HEK 293 cells were plated on coverslips and moved to a recording chamber continuously perfused with Ringer’s solution. We measured how the cells responded to saturating concentrations of GABA by recording them with the patch-clamp technique in whole-cell configuration in voltage-clamp mode (holding potential Vh = 0 mV; Figure 1B). In our experimental conditions, we calculated a reversal potential for chloride ions of -71.8 mV. We found that an 1 s puff (14–35 Pa) of high concentration of GABA (1 mM) applied through a glass pipette positioned at a distance of 20–30 μm, induced a strong outward current (median amplitude: 3941 ± 961 pA; n = 17; Figures 1C,D1) with a reversal potential of –67 ± 14 mV (n = 7; Figure 2A). The conductance of single α1β2γ2 GABAA receptor is in the range of 19–26 pS. Using Ohm’s low, we approximated that each sniffer contains 3000–4200 GABAA receptors. The rise time of the current estimated as the duration from 20 to 80% of the peak current varied from 11.4 to 40.3 ms, corresponding to a median rate of rise of 114 ± 96 pA/ms. The majority of cells responded to GABA since only 3/17 (17.6 %) remained silent during puff application. The evoked responses were remarkably stable. Consecutive puff applications of GABA over more than 1 h evoked responses that did not decrease in amplitude (Figure 1D2; n = 2). The evoked currents were reversibly inhibited by gabazine (10 μM; two out of four trials; Figure 1E). In some instances, gabazine alone was not sufficient to eliminate the evoked current. However, after addition of the GABAA receptor blocker picrotoxin (50 μM) the response was always abolished (Figure 1E; n = 3). To further characterize the sniffer, we established a concentration-response relationship by puffing different concentrations of GABA. We found that the amplitude of the current increased with the concentration of GABA (Figure 2C1). By fitting a Hill equation to the normalized amplitude of the current as a function of the GABA concentration (r = 0.99994), we determined a half maximal effective concentration (EC50) of 26.3 ± 5.2 μM with Hill coefficient of 0.8 ± 0.02 (n = 3; Figure 2C2).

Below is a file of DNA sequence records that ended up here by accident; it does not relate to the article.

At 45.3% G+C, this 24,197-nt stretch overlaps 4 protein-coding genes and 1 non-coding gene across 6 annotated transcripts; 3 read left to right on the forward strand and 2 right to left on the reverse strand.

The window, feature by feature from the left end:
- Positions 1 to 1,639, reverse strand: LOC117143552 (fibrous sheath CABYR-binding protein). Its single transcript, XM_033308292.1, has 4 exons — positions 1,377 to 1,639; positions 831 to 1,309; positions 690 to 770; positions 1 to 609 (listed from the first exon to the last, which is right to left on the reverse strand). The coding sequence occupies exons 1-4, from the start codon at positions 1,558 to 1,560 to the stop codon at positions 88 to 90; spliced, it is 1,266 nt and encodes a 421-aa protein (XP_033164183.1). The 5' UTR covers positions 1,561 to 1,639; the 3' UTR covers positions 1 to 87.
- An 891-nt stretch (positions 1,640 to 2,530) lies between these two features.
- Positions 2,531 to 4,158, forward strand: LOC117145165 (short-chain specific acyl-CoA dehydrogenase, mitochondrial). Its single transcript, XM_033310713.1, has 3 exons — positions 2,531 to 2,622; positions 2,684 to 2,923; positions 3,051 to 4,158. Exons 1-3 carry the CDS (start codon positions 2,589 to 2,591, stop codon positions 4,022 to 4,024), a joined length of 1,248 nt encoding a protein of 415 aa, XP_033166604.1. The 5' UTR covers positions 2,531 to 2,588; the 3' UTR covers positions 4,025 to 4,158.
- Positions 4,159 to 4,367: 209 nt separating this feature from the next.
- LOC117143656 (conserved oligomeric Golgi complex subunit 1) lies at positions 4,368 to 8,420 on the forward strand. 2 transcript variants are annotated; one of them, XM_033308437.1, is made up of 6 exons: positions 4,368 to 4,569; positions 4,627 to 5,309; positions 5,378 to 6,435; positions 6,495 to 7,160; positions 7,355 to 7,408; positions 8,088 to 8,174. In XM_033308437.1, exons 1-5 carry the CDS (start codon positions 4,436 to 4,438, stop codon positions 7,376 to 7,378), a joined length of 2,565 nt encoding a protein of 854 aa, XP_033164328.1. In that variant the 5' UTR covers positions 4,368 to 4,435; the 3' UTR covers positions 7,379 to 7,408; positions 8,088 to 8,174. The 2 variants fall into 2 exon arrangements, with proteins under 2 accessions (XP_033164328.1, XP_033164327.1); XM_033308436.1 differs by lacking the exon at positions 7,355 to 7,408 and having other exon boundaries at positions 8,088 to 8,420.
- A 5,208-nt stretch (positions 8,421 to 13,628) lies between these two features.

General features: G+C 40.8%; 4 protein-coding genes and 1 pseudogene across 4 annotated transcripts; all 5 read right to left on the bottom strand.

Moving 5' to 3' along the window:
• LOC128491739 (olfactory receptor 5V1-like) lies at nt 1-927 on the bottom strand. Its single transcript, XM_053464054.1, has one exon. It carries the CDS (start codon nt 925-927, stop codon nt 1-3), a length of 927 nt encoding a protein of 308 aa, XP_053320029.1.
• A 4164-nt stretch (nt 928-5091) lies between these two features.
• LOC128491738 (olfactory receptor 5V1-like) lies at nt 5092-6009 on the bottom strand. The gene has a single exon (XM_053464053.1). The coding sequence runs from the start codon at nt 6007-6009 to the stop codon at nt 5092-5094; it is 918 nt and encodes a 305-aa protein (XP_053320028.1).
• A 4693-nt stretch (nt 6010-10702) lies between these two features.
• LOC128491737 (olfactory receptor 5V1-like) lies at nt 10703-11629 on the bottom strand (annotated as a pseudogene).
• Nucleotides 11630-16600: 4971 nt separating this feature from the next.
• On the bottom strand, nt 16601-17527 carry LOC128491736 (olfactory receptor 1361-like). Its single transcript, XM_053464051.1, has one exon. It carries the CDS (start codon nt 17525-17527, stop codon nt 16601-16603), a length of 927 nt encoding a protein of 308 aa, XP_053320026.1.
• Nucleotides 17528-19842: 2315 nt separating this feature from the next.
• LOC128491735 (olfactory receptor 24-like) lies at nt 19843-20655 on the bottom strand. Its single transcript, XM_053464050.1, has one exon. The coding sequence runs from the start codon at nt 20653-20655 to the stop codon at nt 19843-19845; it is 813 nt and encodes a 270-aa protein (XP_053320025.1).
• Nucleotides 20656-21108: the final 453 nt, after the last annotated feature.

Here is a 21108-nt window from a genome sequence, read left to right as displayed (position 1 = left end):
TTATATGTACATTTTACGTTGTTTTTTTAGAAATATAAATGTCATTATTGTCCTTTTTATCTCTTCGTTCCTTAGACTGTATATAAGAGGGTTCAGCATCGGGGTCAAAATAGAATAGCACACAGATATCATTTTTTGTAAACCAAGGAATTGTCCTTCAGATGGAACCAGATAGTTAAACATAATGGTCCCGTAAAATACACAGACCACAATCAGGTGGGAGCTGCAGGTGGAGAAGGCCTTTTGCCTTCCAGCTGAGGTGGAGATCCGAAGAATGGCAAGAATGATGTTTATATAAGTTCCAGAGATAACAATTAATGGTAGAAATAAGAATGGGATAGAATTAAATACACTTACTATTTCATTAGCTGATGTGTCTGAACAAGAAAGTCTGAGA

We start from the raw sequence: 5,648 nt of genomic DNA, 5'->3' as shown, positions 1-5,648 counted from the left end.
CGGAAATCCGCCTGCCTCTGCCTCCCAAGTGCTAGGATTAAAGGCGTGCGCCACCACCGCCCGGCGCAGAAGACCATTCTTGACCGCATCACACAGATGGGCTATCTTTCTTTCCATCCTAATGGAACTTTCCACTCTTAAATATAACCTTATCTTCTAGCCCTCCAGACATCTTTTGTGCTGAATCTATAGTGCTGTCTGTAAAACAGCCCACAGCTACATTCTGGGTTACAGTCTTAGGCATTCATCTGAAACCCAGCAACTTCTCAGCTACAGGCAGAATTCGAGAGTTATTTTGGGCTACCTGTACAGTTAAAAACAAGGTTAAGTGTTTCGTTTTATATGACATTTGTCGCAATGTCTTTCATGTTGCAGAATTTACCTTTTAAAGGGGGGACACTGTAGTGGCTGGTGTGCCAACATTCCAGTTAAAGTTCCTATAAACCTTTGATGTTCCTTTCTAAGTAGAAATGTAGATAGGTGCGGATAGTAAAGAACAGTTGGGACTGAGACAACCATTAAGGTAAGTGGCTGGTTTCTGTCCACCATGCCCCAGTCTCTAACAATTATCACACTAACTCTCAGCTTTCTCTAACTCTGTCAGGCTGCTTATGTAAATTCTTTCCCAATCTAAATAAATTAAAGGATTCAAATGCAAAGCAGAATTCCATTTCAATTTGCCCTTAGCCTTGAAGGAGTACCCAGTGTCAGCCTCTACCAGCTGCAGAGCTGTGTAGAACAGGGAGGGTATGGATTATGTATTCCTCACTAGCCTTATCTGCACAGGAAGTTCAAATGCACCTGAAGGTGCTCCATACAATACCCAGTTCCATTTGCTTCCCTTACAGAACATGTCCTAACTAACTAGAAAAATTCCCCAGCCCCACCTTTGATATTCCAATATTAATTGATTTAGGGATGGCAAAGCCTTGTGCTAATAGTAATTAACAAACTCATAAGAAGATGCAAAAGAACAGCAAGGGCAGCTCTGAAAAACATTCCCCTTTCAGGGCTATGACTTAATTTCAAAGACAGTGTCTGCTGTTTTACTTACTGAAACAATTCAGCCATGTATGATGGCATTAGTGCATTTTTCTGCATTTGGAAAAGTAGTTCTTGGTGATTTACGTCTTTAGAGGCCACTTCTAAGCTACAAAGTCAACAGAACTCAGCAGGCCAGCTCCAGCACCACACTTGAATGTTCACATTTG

FIGURE 2. Electrophysiological properties of the whole-cell sniffer. (A) I/V plot of sniffer responses to GABA (1 mM) from 7 cells clamped from -120 to 80 mV. Values were corrected for liquid junction potential. The average reversal potential (EGABA) was of -67 mV. (B) Response of a sniffer to a prolonged exposure of GABA. The sniffer exhibited a non-inactivating component (double arrow). (C1) Responses of a sniffer to 1 s puff of increasing GABA concentrations (from 0.01 μM to 100 mM). (C2) Hill plot of dose–responses relationships of peak currents (r = 0.99994). Responses were normalized to the fitted Imax value. The average EC50 for the peak response was 26.3 ± 3.0 μM (mean ± SE; n = 3).